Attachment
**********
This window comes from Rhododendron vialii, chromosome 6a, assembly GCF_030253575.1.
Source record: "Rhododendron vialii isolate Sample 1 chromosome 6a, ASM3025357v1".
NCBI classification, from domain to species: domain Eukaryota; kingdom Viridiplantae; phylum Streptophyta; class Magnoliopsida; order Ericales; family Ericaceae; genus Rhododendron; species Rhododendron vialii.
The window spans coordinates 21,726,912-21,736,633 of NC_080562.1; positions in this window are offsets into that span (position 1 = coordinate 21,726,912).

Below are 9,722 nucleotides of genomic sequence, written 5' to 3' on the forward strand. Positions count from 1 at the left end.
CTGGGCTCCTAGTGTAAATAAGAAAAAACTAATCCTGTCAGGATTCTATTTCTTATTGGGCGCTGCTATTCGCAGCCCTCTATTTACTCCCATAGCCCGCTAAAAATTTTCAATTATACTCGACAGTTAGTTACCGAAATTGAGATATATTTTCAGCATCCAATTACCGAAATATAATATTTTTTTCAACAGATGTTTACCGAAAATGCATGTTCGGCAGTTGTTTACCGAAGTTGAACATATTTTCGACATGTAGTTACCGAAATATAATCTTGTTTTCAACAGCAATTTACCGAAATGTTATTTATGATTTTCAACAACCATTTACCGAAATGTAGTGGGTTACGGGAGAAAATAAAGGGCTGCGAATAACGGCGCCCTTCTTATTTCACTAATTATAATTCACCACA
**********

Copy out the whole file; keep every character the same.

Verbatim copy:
This window comes from Rhododendron vialii, chromosome 6a, assembly GCF_030253575.1.
Source record: "Rhododendron vialii isolate Sample 1 chromosome 6a, ASM3025357v1".
NCBI classification, from domain to species: domain Eukaryota; kingdom Viridiplantae; phylum Streptophyta; class Magnoliopsida; order Ericales; family Ericaceae; genus Rhododendron; species Rhododendron vialii.
The window spans coordinates 21,726,912-21,736,633 of NC_080562.1; positions in this window are offsets into that span (position 1 = coordinate 21,726,912).

Below are 9,722 nucleotides of genomic sequence, written 5' to 3' on the forward strand. Positions count from 1 at the left end.
CTGGGCTCCTAGTGTAAATAAGAAAAAACTAATCCTGTCAGGATTCTATTTCTTATTGGGCGCTGCTATTCGCAGCCCTCTATTTACTCCCATAGCCCGCTAAAAATTTTCAATTATACTCGACAGTTAGTTACCGAAATTGAGATATATTTTCAGCATCCAATTACCGAAATATAATATTTTTTTCAACAGATGTTTACCGAAAATGCATGTTCGGCAGTTGTTTACCGAAGTTGAACATATTTTCGACATGTAGTTACCGAAATATAATCTTGTTTTCAACAGCAATTTACCGAAATGTTATTTATGATTTTCAACAACCATTTACCGAAATGTAGTGGGTTACGGGAGAAAATAAAGGGCTGCGAATAACGGCGCCCTTCTTATTTCACTAATTATAATTCACCACA